Serving more than 400,000 San Diegans, the Carlsbad plant boasts the only water supply that is not dependent on climate-driven rainfall or snowpack levels. These benefits have not gone unnoticed and the plant has received dozens of national and international awards for its design, energy efficiency and environmental features. In 2016, the State Water Resources Control Board designated the Carlsbad plant as a “drought-resilient” supply, a historic regulatory designation that offers great opportunity for Orange County.
Desalination is reliable, and reliability is crucial in the face of climate change which is bringing us horrific fires and droughts and dangerous heat waves. Without careful planning, these disasters put California’s water supply in grave danger. The consequences of being unprepared without a steady supply of water will be disastrous.
I have always believed that we must employ every tool at our disposal: recycling, recharging, conservation, and desalination. The Colorado River and the underground water basin, which supply water to part of the Orange County region, are strained and still recovering from the recent drought. The California Department of Water Resources, Metropolitan Water District of Southern California and the Orange County Water District (OCWD) have stated the need for new, local sources of water and the Huntington Beach plant will expand Southern California’s options, making it less dependent on imported water from either the Colorado River or the environmentally constrained northern part of our state.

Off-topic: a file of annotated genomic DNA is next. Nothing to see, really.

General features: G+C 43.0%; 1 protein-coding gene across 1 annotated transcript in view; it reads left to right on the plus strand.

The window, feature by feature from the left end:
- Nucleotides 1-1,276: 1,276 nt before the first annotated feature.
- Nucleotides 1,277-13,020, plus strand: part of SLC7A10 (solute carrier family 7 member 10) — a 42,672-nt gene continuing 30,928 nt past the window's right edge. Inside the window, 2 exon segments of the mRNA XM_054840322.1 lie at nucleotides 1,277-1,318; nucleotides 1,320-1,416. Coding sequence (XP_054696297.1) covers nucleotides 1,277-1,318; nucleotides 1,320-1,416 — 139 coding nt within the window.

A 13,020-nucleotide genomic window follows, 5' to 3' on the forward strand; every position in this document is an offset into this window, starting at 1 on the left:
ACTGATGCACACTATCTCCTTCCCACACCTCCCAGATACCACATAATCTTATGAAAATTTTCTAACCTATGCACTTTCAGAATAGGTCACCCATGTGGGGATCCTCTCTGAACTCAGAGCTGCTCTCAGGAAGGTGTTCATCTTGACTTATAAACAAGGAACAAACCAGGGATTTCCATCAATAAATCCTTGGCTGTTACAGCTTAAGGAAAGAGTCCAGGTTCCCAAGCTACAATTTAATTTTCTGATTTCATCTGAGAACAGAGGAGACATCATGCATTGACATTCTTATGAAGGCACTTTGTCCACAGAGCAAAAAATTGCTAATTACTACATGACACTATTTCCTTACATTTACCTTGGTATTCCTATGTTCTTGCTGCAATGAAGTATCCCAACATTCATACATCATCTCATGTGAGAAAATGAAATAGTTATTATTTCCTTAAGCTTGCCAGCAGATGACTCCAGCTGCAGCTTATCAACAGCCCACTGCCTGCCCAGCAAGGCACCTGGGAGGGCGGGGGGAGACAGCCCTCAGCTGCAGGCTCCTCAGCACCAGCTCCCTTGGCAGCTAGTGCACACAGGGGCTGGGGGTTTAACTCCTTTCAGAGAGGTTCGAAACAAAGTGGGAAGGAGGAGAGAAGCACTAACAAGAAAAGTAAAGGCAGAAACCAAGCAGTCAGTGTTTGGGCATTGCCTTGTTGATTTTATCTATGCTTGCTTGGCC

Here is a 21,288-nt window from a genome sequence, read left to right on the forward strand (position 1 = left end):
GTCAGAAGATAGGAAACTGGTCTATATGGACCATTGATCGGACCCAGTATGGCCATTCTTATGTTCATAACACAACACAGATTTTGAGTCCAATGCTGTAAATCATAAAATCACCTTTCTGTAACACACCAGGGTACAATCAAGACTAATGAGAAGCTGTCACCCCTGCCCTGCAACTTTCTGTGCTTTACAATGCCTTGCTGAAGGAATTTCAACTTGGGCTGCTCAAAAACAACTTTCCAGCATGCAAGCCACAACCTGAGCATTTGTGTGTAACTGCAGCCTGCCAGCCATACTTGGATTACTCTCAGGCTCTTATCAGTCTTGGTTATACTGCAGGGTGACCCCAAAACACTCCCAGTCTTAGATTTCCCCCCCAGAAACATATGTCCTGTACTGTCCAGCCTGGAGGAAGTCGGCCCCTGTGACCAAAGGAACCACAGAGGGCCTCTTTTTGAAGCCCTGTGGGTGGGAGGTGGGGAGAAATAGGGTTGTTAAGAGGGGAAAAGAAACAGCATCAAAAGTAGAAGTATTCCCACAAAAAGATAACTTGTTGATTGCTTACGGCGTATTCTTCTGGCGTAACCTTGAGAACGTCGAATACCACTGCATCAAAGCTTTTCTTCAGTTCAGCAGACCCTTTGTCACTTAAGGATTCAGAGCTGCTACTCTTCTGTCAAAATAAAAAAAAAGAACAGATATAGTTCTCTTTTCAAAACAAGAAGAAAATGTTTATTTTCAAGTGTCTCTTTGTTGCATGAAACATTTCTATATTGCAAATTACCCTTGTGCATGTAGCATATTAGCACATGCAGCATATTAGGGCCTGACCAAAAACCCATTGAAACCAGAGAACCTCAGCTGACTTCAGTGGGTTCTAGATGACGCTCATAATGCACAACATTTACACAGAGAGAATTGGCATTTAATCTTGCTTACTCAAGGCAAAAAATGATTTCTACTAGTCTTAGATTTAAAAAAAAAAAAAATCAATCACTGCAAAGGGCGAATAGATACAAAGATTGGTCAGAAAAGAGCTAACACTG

The Huntington Beach plant will produce 50 million gallons of drinking water per day — at a cost of a half-penny per gallon — regardless of the ongoing weather extremes. Eventually, the facility will be turned over to OCWD.
Despite the many wonderful benefits, and the success of Carlsbad, we unfortunately continue to see opposition to this project. It is stunning that a handful of isolated voices refuse to accept sound science and prepare in the face of climate change. These naysayers are behaving like climate change deniers, working, not only against the progress created by innovative environmentally friendly technology but also against a project that addresses California’s need for water in a way that will make it the most environmentally sound desalination plant in the world.
These opponents have become so desperate with their false narrative that they are now resorting to personal attacks against me and everyone associated with the project. These are the same people who recognized me with multiple awards for the work we did together in Washington to address the very real crisis of climate change, which always included the need for environmentally smart solutions, like the Huntington Beach project. We see too much of this personally destructive politics in our nation, and I would urge those voices to focus on the facts, not rhetoric.